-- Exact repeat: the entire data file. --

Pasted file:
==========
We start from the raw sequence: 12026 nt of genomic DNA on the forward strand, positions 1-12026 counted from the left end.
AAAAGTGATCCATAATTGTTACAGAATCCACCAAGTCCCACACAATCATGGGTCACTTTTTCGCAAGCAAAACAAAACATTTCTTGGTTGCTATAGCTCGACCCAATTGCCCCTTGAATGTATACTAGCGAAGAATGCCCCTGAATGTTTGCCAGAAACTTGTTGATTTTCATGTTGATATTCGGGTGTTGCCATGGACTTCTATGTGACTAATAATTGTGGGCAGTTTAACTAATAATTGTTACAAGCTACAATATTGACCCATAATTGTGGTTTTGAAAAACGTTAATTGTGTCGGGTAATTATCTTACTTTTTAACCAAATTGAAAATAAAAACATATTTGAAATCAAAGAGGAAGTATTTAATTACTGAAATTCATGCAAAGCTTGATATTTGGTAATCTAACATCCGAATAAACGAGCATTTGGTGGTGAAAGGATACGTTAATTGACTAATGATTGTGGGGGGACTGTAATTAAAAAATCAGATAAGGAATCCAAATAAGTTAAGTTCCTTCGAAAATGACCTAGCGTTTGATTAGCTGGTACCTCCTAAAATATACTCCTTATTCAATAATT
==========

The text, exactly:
We start from the raw sequence: 12026 nt of genomic DNA on the forward strand, positions 1-12026 counted from the left end.
AAAAGTGATCCATAATTGTTACAGAATCCACCAAGTCCCACACAATCATGGGTCACTTTTTCGCAAGCAAAACAAAACATTTCTTGGTTGCTATAGCTCGACCCAATTGCCCCTTGAATGTATACTAGCGAAGAATGCCCCTGAATGTTTGCCAGAAACTTGTTGATTTTCATGTTGATATTCGGGTGTTGCCATGGACTTCTATGTGACTAATAATTGTGGGCAGTTTAACTAATAATTGTTACAAGCTACAATATTGACCCATAATTGTGGTTTTGAAAAACGTTAATTGTGTCGGGTAATTATCTTACTTTTTAACCAAATTGAAAATAAAAACATATTTGAAATCAAAGAGGAAGTATTTAATTACTGAAATTCATGCAAAGCTTGATATTTGGTAATCTAACATCCGAATAAACGAGCATTTGGTGGTGAAAGGATACGTTAATTGACTAATGATTGTGGGGGGACTGTAATTAAAAAATCAGATAAGGAATCCAAATAAGTTAAGTTCCTTCGAAAATGACCTAGCGTTTGATTAGCTGGTACCTCCTAAAATATACTCCTTATTCAATAATT